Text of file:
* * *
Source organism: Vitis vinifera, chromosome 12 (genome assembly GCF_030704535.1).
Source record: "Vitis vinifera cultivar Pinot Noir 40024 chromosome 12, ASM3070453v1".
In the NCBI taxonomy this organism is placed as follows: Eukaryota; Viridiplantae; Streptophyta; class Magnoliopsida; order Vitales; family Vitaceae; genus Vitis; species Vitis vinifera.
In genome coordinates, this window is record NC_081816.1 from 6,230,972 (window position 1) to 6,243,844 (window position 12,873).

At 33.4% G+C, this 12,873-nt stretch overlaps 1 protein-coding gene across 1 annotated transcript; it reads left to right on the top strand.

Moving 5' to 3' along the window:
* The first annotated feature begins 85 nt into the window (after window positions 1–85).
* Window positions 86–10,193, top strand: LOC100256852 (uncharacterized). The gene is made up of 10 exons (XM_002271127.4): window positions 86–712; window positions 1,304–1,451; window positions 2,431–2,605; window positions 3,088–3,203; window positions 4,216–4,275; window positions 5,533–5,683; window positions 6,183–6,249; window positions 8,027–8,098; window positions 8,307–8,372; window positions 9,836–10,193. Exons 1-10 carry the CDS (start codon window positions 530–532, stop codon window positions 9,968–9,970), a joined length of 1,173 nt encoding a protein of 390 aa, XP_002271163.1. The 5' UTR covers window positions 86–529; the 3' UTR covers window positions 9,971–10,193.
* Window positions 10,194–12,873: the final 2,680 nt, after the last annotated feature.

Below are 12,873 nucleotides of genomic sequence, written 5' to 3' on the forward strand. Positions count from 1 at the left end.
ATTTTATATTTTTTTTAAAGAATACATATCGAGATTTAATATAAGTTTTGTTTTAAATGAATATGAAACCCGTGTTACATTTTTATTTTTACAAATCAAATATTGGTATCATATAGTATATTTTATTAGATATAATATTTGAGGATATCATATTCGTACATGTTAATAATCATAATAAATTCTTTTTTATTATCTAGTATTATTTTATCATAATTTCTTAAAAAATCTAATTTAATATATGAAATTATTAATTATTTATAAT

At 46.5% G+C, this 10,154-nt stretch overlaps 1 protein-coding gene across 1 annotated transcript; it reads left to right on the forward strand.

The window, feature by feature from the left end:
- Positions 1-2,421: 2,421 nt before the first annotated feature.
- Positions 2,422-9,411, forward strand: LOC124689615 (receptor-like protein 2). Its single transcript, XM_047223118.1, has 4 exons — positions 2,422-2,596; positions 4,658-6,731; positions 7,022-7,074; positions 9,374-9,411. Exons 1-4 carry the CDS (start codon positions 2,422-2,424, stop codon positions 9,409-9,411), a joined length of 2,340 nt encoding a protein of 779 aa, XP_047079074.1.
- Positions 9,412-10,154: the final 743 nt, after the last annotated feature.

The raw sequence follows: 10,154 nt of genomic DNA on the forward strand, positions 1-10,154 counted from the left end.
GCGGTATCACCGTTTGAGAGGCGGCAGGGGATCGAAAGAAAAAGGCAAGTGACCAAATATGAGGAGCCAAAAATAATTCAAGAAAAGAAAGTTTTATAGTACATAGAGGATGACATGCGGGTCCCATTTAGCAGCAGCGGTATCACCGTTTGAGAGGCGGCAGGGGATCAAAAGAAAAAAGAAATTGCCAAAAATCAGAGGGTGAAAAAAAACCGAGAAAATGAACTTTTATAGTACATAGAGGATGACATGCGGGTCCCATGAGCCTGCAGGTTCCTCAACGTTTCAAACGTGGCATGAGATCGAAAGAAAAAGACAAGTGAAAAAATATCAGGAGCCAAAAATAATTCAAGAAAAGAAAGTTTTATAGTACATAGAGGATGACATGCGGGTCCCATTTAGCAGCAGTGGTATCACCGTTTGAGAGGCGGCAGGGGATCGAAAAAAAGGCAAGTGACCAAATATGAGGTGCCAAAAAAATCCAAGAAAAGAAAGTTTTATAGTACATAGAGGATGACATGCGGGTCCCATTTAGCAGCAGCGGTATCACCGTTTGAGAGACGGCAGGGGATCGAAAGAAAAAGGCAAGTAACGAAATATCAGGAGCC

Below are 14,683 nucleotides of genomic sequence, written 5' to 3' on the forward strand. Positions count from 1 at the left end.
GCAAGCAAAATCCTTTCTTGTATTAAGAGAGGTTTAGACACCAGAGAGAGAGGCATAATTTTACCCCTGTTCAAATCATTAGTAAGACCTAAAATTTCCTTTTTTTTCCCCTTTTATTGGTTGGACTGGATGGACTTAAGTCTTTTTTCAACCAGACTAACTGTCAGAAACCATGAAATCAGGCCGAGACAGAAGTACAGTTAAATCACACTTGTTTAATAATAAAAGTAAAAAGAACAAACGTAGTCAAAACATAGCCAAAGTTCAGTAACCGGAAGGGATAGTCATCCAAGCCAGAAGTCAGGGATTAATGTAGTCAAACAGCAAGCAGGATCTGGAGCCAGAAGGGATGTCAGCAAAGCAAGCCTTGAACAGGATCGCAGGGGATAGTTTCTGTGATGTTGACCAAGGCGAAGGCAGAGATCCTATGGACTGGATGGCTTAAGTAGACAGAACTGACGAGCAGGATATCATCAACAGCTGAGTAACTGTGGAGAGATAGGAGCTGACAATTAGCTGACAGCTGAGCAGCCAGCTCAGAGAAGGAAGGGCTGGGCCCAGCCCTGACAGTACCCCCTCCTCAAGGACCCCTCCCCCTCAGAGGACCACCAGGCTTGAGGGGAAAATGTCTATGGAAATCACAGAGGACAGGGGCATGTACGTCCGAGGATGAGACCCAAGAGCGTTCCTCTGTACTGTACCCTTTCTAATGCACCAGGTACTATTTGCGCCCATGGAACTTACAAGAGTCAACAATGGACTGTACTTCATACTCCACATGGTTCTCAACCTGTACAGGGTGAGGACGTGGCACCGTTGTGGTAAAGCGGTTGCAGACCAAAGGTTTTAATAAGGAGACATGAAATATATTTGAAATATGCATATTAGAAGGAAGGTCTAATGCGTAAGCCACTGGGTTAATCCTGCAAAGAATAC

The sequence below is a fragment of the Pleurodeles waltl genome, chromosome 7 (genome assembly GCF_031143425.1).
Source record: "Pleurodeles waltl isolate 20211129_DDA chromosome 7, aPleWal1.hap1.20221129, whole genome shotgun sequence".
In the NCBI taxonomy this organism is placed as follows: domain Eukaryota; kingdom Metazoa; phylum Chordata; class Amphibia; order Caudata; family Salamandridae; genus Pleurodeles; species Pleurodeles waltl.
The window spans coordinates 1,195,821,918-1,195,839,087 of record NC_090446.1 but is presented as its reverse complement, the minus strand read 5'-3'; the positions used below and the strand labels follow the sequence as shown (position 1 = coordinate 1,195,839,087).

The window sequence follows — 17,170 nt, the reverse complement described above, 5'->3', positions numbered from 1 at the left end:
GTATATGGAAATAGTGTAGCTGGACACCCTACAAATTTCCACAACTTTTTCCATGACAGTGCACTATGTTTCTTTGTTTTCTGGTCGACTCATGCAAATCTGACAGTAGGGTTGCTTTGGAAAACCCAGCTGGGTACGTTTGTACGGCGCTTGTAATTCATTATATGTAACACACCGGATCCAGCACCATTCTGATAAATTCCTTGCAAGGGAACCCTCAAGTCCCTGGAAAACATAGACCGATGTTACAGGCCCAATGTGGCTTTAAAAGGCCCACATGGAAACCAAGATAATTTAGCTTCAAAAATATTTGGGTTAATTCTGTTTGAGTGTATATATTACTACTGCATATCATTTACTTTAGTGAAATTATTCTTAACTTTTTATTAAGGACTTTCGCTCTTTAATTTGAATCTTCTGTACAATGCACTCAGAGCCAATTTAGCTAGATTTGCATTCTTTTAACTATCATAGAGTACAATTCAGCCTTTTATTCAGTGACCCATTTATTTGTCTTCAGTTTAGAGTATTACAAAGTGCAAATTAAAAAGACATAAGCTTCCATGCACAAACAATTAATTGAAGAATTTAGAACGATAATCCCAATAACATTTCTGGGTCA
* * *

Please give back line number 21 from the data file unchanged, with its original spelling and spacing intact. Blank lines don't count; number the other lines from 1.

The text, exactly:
The sequence below is a fragment of the Pleurodeles waltl genome, chromosome 7 (genome assembly GCF_031143425.1).